Nice Dinner: the lounge at Citronelle (no reservations taken or needed). Mushroom cigars, tuna napoleon, vegetable pearl pasta.

                Unique experience: Etete for Ethiopian food. Fastening food platter, add the fish, and order the derek tibs.

                1. If near the convention center/chinatown/mci center, try this place for lunch. Outstanding Texas style bbq:

                  http://www.capitalqbbq.com/

                  5 Replies
                  1. re: applehome

                    Unless you're from Texas, and then it's just another in a long line of places that don't understand Texas BBQ.

                    1. re: DanielK

                      I haven't been in a while - but these guys are from Austin. They've done both inaugural balls and been called in for many other functions - not that George W and his crew would necessarily know anything more about q than, say, war. I've had brisket there that I thought was some of the best I've ever had. But I've also had stuff that wasn't quite up to snuff. I just write it off as one of those things - q has got to be one of the hardest things to be consistently perfect with.

                      1. re: applehome

                        I know, they're from Texas, but something didn't translate. We go there every year or so when my wife gets the craving for home. It's certainly the only thing close in the area, but it doesn't hold a candle to even the average neighborhood hole in the wall back in Austin.

                        1. re: DanielK

                          I've never been to Texas, but I certainly hope there is much better brisket there than at Capital Q.

                          1. re: Steve

                            Having lived in Texas for a short while and, more importantly, just returned from Austin over a long weekend in which I ate at least two pounds of brisket, I can assure you Steve that you are correct.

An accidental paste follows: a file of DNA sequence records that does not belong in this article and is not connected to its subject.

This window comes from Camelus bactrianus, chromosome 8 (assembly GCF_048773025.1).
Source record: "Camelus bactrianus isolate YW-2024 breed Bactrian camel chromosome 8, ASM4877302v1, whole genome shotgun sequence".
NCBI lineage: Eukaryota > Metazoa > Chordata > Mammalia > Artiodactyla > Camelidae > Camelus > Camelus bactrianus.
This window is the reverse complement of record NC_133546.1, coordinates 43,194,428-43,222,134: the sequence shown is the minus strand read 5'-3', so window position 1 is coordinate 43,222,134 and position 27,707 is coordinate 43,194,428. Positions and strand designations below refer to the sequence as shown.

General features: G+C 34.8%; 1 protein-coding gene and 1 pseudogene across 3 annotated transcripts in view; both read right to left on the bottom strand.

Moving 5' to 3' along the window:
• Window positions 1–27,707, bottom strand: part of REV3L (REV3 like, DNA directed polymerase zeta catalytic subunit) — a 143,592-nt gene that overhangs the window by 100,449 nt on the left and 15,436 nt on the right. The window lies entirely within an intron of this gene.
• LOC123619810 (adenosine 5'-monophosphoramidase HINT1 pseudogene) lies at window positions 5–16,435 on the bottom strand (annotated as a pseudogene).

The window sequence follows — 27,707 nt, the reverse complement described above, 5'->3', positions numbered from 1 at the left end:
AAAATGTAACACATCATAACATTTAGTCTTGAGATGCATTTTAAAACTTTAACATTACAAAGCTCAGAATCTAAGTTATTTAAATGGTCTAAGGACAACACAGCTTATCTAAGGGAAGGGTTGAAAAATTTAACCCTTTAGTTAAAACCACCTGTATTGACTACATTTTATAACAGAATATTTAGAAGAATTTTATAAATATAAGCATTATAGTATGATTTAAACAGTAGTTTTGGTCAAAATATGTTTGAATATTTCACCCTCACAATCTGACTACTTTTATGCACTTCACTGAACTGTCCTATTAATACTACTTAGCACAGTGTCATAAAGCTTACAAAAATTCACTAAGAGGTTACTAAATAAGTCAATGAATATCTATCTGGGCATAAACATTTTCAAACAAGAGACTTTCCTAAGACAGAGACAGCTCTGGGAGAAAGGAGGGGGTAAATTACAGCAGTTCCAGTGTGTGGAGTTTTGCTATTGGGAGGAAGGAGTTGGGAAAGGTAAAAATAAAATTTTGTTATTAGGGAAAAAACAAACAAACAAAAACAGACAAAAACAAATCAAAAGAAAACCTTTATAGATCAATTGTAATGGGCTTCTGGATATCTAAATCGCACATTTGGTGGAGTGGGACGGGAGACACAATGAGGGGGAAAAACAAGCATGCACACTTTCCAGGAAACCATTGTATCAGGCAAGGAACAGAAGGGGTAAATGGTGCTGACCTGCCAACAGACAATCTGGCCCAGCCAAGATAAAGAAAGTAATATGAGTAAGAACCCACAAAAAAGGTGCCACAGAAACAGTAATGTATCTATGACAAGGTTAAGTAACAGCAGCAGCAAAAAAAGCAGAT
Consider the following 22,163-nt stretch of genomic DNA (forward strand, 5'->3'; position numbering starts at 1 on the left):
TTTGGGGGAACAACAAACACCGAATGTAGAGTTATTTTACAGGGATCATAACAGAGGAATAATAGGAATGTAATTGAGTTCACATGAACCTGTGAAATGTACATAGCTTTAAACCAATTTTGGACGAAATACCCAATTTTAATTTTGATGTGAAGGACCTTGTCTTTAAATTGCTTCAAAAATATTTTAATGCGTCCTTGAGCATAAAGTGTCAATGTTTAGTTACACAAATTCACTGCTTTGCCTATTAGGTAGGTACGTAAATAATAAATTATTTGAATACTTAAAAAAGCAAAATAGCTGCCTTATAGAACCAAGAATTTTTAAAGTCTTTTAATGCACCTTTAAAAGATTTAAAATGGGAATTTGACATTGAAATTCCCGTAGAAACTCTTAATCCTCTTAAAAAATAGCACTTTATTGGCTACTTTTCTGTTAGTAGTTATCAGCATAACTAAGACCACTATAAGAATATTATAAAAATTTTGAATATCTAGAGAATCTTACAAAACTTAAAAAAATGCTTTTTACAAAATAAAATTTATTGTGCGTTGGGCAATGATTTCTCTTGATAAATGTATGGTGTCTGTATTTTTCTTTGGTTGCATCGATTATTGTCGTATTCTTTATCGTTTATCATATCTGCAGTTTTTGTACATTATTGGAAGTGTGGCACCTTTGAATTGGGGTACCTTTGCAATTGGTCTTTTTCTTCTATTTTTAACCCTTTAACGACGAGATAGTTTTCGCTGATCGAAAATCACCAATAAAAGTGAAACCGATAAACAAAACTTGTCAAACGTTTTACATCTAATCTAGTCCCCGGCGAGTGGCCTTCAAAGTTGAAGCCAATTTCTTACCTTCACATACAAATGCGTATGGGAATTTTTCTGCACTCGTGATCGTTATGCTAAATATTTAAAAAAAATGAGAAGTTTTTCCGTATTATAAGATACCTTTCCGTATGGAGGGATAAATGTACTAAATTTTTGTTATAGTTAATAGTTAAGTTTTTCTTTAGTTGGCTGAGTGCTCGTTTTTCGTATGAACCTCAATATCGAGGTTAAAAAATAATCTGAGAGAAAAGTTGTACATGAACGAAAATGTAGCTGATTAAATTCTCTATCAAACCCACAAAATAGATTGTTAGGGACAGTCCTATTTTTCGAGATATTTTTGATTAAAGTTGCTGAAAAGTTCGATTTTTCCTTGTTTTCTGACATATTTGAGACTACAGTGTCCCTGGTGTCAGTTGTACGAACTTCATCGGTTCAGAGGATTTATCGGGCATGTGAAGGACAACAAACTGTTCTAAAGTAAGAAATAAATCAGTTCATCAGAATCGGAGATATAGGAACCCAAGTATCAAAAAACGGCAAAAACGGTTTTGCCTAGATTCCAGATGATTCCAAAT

BBQ just doesn't have to be that great to get business around here, there's not really any competition nor many people experienced enough to know the difference between divine barbecue and passable barbecue. That's the curse...once you've had truly good stuff, the rest which has been fine all your life no longer tastes good. Decent barbecue can still be pretty good eating as long as you don't try to compare it to the best stuff.

                            Why doesn't it stand the test of travel? Hard to say. My best guess would be that, in Texas (or similarly in other bbq meccas for other items, such as chopped/pulled pork, ribs, etc), just about every self-respecting Texas-bred home cook knows how to make a good brisket, and just about any restaurant there that isn't an ethnic place serves it. So, competition with home cooks and other establishments drives the need to do it right and perfect it over many years to draw business. Around here, a pile of cooked meat, a tasty sauce, and some southern decor seems to be enough to draw a following for all but the worst and most poorly located bbq joints.

                  2. Sunday later morning go to Eastern Market. You'll eat okay there, or there are other choices nearby, but it's a neat market as well (make sure to visit the cheese people!).

                    1. thank you for all these ideas! Im gonna print this out and we're gonna try to hit...all of them! ;)

                      1. breakfast: la Patisserie Poupon. Don't know if it's a metro friendly location, tho. it's at 1645 Wisconsin Ave NW, 20007